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Indybay Feature
Proposed Camping Ban Amendment Set for March 8 Council Hearing
by Steve Pleich
Tuesday Feb 23rd, 2016 11:41 AM
Proposed Amendment Would Create the Right to Sleep in Santa Cruz
For several weeks, a group of concerned citizens has been meeting to strategize ways to move forward in support of the right to sleep in Santa Cruz. The group includes members of the faith community, civic leaders, advocates for people experiencing homelessness, nonprofit executives and Santa Cruz City Council Members Micah Posner and Don Lane. Lane, a former Mayor, describes the city’s existing camping/sleeping ban like this: “I do wonder what the harm is from the act of sleeping or wrapping oneself in a blanket on a cold night. And, more importantly, I wonder what the harm is when a government penalizes people for behavior they cannot and should not avoid.”

The group plans to introduce an Amendment to Section 6.36 of the Municipal Code (Camping) to remove reference to the act of sleeping and use of blankets. Among the talking points developed by the group for the campaign to generate broad community support for the proposed amendment are (1) Santa Cruz does not need a sleeping prohibition in its camping ordinance to effectively manage our public and private spaces; (2) All the activities that trouble so many community members: dirty campsites, long-term occupation of locations within parks and greenbelts, human waste depositing, etc. are fully addressed in other provisions in the Camping Ordinance, along with ordinances on littering, public urination/defecation, trespassing and “hours of use” in parks; and (3) Santa Cruz’s ban on sleeping outside has not been an effective tool in reducing the number of homeless individuals in the city, even with one of the most restrictive “sleeping” ordinances in California.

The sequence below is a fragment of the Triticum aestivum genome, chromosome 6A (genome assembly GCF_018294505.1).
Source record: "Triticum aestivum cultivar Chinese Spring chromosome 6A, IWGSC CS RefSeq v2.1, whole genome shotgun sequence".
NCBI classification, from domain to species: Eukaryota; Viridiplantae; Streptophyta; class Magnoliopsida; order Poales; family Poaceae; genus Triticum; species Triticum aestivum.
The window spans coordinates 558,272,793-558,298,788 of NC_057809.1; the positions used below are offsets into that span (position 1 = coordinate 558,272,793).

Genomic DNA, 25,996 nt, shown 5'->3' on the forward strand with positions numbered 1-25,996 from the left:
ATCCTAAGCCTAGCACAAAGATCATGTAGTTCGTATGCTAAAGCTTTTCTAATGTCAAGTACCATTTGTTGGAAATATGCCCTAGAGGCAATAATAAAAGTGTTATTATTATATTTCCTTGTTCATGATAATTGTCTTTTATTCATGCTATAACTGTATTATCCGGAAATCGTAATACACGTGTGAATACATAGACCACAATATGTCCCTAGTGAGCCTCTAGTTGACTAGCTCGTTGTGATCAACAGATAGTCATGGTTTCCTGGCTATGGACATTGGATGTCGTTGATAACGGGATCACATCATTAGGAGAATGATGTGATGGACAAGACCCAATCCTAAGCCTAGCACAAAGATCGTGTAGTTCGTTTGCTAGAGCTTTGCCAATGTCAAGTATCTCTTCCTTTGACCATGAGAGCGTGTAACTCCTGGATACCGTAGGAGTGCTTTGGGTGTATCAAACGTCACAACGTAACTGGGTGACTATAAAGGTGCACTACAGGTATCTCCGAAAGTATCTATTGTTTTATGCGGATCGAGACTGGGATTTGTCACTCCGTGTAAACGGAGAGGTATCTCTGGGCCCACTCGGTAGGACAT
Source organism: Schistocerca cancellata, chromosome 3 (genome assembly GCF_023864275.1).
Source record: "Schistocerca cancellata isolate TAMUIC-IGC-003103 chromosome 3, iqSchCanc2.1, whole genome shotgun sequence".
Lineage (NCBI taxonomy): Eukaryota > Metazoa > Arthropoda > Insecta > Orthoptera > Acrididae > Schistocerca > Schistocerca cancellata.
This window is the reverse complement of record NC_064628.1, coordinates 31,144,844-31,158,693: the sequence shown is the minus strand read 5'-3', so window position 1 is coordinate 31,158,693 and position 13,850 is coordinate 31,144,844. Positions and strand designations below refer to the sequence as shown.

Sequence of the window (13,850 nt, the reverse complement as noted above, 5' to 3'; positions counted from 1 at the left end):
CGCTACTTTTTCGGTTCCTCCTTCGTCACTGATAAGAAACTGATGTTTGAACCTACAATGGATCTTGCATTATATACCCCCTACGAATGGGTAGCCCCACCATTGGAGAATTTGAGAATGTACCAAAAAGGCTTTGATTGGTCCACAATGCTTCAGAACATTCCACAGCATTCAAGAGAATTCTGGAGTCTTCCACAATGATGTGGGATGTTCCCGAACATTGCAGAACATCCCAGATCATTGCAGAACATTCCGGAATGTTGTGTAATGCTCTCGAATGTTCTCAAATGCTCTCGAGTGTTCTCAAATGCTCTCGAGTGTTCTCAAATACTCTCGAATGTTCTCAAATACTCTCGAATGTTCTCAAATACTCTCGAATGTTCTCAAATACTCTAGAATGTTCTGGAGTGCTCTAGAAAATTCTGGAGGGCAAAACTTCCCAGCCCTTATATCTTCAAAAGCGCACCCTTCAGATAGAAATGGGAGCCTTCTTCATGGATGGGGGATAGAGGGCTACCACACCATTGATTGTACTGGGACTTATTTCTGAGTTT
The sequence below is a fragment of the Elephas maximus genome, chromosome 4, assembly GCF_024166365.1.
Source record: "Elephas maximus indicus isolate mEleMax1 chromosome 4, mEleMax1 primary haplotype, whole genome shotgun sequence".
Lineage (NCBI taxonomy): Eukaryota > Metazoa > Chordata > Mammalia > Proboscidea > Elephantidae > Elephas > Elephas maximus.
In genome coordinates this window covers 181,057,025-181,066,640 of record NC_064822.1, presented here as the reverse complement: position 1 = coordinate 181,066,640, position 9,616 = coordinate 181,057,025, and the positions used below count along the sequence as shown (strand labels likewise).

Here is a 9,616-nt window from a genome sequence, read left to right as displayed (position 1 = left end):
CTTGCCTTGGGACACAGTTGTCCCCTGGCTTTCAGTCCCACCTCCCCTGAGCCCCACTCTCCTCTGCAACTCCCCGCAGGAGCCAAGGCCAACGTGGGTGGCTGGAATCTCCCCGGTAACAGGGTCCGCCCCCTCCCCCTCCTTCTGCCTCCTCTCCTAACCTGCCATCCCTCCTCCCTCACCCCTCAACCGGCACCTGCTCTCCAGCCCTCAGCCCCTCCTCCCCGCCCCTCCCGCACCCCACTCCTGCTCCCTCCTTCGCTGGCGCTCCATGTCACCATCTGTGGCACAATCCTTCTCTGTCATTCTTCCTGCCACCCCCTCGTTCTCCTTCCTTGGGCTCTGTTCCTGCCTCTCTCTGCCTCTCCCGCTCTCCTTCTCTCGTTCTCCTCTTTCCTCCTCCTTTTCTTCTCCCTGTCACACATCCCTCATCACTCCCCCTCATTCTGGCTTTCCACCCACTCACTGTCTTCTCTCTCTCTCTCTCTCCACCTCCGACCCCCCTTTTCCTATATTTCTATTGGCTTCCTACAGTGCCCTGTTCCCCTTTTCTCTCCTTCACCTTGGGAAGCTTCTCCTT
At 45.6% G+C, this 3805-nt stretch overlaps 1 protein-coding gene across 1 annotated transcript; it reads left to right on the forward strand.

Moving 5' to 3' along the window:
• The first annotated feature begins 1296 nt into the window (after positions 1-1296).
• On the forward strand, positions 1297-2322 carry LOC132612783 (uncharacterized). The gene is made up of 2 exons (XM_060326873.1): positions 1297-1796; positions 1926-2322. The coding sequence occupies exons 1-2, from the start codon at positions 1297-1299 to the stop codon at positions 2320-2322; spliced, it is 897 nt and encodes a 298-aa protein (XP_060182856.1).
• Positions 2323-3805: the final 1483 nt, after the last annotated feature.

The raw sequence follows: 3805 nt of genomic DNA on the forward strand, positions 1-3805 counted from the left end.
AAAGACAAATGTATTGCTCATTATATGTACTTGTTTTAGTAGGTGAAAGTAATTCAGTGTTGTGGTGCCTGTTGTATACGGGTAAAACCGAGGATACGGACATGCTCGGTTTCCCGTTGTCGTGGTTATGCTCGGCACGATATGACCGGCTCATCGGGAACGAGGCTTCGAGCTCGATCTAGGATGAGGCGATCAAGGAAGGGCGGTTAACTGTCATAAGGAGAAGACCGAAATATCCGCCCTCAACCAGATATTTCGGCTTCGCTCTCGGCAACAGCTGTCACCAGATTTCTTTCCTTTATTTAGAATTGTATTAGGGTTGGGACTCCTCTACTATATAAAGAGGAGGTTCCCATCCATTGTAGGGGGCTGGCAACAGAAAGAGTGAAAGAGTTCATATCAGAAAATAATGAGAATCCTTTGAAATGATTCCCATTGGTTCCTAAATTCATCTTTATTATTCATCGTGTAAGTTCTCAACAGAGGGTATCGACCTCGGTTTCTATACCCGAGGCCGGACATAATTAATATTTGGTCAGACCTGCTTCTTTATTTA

This new initiative comes at a time when federal agencies are closely scrutinizing cities and towns than continue to enforce camping/sleeping bans in the absence of adequate and available shelter. When the winter shelter program ends in mid-March, the city of Santa Cruz will literally have only a handful of beds available for the hundreds of individuals in the community without shelter. In other words, adequate shelter space does not exist. The existing ordinance would, in the opinion of the United States Department of Justice, be criminalizing some people simply because they are homeless. Additionally, the Department of Housing and Urban Development is now telling local communities that their applications for federal funding will be scored lower if criminalization of involuntary acts such as sleeping outside is part of local policy. Says Santa Cruz Housing NOW founder Linda Lemaster. “As a housing advocate, I fear that the current policies in our community prohibiting sleep may jeopardize the more than $2 million Santa Cruz receives annually from the HUD”. It is also notable that bans on sleeping are now being roundly criticized from a purely economic perspective. Scott Keyes, Senior Reporter for ThinkProgress.org writes, “Criminalization policies are problematic not only from a human rights perspective, but also because they’re costly and counterproductive. Criminalizing homelessness also hurts taxpayers. When accounting for law enforcement and emergency health care costs, numerous studies have found that leaving homeless people on the streets winds up costing taxpayers more than three times as much as simply giving them housing and supportive services.”